Social Behavior and Temperament

Close up of grey and red squirrels in autumn, UK.

Male squirrels tend to act more aggressively than females.

©Giedriius/Shutterstock.com

As in most animal species, male squirrels tend to be more aggressive and dominant than females. Older and larger squirrels consistently act more dominantly in both males and females. Male squirrels are typically bolder than females, which means they emerge from hibernation sooner and are more daring in their explorations as juveniles.

Male squirrels tend to congregate together when not mating with females. Females, on the other hand, either congregate with other females or preside alone over their litters. During the breeding season, the males fight other males for the right to mate. Once a male has conceded defeat and fled, the victor chases the female until he catches her.

Communication

Happiest Animals_ Squirrel

Female squirrels are typically more physically affectionate than males.

©EcoPrint/Shutterstock.com

Both male and female squirrels communicate through a series of intricate calls and sounds. However, females are more likely to be physically affectionate with each other than males. Signs of affection between squirrels include touching noses, grooming, and sharing nests.

Roles in Raising Young

Family of baby squirrels peaking out of tree nest

Unlike females, male squirrels have no role in raising their young.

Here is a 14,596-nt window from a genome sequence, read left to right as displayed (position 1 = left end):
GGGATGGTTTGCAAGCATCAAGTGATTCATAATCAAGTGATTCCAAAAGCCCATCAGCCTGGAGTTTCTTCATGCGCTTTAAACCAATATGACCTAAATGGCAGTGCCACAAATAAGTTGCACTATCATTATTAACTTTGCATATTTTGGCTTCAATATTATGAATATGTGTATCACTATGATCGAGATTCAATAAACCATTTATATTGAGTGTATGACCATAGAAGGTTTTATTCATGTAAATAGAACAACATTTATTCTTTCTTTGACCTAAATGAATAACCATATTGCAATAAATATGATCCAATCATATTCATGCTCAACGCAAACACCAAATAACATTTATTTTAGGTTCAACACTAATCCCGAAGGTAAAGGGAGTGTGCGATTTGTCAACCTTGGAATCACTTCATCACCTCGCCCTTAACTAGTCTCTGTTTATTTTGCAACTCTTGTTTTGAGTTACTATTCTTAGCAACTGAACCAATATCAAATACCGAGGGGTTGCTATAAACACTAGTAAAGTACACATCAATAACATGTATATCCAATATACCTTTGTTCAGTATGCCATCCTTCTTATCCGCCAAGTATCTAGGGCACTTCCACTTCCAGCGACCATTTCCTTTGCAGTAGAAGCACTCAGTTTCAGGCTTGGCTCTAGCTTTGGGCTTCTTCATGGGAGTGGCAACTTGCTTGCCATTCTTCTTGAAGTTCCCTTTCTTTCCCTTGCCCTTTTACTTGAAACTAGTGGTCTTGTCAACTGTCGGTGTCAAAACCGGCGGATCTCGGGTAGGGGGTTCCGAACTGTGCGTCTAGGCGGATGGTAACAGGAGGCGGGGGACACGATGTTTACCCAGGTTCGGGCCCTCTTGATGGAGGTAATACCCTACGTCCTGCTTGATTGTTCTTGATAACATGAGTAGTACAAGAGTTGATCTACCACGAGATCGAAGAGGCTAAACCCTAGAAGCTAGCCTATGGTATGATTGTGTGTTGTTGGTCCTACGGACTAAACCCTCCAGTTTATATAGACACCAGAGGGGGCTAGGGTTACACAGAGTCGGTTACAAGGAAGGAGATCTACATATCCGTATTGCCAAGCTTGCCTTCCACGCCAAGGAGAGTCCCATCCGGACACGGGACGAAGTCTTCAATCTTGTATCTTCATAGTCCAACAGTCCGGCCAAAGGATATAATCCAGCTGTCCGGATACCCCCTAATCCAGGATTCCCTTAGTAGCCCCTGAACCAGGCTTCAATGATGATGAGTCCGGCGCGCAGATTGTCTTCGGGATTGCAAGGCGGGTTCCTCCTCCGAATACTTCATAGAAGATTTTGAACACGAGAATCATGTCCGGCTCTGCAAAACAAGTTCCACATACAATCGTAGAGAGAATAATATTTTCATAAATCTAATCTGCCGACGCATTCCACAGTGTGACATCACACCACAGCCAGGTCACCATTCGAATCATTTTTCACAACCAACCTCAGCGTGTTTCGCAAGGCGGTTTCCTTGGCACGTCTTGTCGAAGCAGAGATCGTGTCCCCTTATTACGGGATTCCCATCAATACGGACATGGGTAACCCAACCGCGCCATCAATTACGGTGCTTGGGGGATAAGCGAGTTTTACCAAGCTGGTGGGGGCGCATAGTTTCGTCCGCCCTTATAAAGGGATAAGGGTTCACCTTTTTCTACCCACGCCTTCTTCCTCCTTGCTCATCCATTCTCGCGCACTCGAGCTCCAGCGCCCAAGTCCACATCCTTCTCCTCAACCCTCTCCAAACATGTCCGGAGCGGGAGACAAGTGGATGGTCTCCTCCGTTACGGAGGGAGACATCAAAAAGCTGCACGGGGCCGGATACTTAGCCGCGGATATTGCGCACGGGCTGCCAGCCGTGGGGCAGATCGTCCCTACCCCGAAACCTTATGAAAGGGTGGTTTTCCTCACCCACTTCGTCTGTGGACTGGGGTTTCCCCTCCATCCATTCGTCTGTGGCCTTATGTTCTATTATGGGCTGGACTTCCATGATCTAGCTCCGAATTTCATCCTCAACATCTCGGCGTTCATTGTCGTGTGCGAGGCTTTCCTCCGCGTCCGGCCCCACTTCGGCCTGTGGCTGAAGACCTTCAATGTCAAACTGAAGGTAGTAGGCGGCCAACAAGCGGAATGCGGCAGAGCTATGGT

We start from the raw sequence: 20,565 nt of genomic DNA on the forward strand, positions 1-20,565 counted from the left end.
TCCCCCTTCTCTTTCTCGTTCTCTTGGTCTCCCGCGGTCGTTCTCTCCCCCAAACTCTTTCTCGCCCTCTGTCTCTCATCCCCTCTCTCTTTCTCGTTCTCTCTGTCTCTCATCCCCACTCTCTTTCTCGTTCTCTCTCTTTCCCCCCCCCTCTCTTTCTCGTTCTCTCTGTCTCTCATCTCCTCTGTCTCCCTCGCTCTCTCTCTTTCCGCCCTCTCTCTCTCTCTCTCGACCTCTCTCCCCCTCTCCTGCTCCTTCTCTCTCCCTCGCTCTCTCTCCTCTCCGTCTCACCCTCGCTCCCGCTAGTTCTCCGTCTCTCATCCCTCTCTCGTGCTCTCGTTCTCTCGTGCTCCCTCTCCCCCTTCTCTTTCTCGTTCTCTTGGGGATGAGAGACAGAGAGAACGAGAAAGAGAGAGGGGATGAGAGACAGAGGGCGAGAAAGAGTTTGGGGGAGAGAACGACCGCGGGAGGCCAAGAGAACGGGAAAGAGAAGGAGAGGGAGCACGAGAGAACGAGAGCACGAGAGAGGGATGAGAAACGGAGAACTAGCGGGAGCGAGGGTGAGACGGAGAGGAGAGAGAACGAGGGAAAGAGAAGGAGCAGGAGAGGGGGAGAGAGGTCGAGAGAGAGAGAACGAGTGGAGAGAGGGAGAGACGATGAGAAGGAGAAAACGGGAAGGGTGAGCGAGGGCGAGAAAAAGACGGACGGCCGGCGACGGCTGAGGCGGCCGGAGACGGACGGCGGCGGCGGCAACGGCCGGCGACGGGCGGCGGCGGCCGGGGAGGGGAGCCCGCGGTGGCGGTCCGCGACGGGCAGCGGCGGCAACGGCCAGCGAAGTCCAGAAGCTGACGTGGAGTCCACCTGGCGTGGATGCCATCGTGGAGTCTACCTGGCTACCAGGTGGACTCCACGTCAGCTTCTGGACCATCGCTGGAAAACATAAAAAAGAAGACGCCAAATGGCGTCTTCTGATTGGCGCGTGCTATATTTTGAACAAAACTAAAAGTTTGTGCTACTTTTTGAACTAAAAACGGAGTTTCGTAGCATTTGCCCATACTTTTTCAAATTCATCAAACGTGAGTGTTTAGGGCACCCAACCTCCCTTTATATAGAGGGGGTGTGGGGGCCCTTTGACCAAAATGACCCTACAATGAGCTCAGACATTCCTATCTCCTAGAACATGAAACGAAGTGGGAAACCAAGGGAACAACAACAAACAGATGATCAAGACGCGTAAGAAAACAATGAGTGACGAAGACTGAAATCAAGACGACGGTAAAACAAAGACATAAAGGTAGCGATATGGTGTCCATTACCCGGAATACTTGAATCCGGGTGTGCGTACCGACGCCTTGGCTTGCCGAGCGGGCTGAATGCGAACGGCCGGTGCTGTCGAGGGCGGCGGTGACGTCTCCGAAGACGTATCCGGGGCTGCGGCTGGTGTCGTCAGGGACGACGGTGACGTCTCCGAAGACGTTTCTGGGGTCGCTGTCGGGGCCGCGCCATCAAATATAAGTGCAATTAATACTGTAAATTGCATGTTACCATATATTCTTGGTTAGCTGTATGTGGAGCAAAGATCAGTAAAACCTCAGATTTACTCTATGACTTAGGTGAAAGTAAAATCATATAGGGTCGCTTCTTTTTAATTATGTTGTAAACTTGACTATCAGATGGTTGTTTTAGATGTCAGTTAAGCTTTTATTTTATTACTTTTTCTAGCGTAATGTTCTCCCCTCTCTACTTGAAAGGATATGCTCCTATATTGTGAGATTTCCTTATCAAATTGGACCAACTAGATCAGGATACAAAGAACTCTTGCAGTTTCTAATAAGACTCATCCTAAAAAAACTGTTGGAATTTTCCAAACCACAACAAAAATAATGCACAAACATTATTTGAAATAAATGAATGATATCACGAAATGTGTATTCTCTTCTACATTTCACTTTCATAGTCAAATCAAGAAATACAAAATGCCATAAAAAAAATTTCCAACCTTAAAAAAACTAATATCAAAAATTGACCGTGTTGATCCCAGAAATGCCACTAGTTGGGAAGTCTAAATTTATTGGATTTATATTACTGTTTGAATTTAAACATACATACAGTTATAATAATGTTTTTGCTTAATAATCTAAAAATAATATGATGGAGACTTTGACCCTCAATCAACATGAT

©Marc A Sherman/Shutterstock.com

One of the primary differences between male and female squirrels has to do with the raising of their young. Male squirrels have little to no involvement in child-rearing, leaving the females to shoulder the responsibility. Females keep their litters close for the first few weeks or months. After this, juvenile males typically leave to join other males while adolescent females remain closer to their mother and other females.

Reproduction

Squirrel couple during mating season

A male squirrel will chase the female of his choice until he catches her.

©iStock.com/BetsyMoseley

Reproduction is one of the easiest ways to observe the differences between male and female squirrels. During the breeding season, female squirrels emit a distinctive scent that alerts nearby males that they’ve entered estrus. Male squirrels then fight other males for the right to reproduce with available females. After scaring away other suitors, the victorious male chases down his desired female. Males do not easily give up once the chase has begun. After mounting the female and inseminating her, the male leaves. The female may then mate with additional suitors.

After a gestation period, female squirrels give birth to live litters and raise them in dens within a confined territory. After a few weeks or months, the juveniles leave the den and eventually their mother.

Conclusion

The critical differences between male and female squirrels are size, anatomy, social behavior and temperament, communication, roles in raising young, and reproduction. Sexual dimorphism is extremely limited in most squirrel species, so it is difficult to distinguish between the sexes from a distance.

The photo featured at the top of this post is © Nigel J. Harris/Shutterstock.com


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About the Author

Kathryn Dueck is a writer at A-Z Animals where her primary focus is on wildlife, dogs, and geography. Kathryn holds a Bachelor’s Degree in Biblical and Theological Studies, which she earned in 2023. In addition to volunteering at an animal shelter, Kathryn has worked for several months as a trainee dog groomer. A resident of Manitoba, Canada, Kathryn loves playing with her dog, writing fiction, and hiking.